Foxes are cute, foxes are clever. Mystical foxes are even better. Their curious and witty nature has naturally made them symbols of street smarts and playfulness. How does that relate to East Asian mythology? Fox Spirits as manifestations of nature appear in literature, poems and art all over Japan, Korea and China.
In Japan, the fox spirits are known as a type of kami (Shinto god/spirit). The Japanese term for them is kitsune. In ancient Japan, foxes lived in close vicinity to humans, hence a lot of legends arose about the nature of these animals. The general rule is, the more tails, the older and more powerful the fox is (Naruto, anyone?).
In Korea, the fox spirits are called Kumihos. Here are they are very identical to the Japanese folklore, being able to turn into human form and control nature (often with mischievous intent). Featured in many modern-day Korean telenovelas, kumihos take often the shape of beautiful women and cause a lot of drama.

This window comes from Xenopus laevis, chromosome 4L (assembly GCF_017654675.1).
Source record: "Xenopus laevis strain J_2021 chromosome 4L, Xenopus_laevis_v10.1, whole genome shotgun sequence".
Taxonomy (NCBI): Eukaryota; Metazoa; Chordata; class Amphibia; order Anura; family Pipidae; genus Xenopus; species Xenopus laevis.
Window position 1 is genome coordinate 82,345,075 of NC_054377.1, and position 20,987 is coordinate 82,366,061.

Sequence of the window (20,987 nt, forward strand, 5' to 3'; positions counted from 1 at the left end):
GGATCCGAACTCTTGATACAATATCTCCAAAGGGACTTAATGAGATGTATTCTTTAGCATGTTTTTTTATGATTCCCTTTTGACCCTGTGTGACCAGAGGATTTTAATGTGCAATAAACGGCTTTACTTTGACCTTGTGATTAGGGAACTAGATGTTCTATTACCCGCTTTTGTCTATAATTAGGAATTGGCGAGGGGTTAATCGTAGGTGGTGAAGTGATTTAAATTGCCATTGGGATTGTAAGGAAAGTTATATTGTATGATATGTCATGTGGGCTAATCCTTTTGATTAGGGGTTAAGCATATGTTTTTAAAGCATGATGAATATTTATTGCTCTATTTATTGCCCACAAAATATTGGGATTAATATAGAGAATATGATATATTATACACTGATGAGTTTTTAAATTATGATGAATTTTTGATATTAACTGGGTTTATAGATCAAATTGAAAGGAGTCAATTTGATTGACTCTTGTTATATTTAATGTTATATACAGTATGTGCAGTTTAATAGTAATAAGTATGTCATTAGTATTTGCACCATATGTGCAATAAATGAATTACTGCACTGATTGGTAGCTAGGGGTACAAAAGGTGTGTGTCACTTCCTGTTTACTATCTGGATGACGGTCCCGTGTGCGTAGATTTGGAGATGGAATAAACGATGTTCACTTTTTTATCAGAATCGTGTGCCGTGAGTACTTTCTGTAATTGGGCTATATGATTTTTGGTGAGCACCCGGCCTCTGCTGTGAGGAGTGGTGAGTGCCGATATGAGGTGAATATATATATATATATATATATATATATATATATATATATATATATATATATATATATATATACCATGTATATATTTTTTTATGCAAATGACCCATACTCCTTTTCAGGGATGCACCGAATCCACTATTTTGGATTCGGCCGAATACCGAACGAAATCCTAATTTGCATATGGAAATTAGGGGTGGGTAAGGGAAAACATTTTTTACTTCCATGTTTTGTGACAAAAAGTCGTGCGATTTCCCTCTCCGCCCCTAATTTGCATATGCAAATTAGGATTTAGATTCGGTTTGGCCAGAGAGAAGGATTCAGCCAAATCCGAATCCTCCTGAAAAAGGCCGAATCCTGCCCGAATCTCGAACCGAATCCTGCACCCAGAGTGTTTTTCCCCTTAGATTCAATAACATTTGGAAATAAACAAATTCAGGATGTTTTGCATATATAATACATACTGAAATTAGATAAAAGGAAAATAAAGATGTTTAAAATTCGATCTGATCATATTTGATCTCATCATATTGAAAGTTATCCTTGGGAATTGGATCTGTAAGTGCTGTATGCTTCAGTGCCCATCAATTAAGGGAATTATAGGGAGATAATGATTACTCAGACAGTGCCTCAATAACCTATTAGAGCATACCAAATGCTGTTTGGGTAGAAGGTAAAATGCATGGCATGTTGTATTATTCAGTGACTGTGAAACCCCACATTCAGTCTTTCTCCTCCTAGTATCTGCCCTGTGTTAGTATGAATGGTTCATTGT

Known as huli jing, the fox spirit folklore probably originates from China. The trickster aspect and the role of the femme fatale that seduces naive men into doom are pretty popular in ancient Chinese literature. Around the Han-Dynasty period, the idea of animal shapeshifters first originated among legends and art. Since then it has been a staple of East Asian mythology and modern pop-culture as well.
Do you love mystical foxes?
If you do, you should check out our very own Kumiho t-shirt, it is based on the Korean version of the legend.
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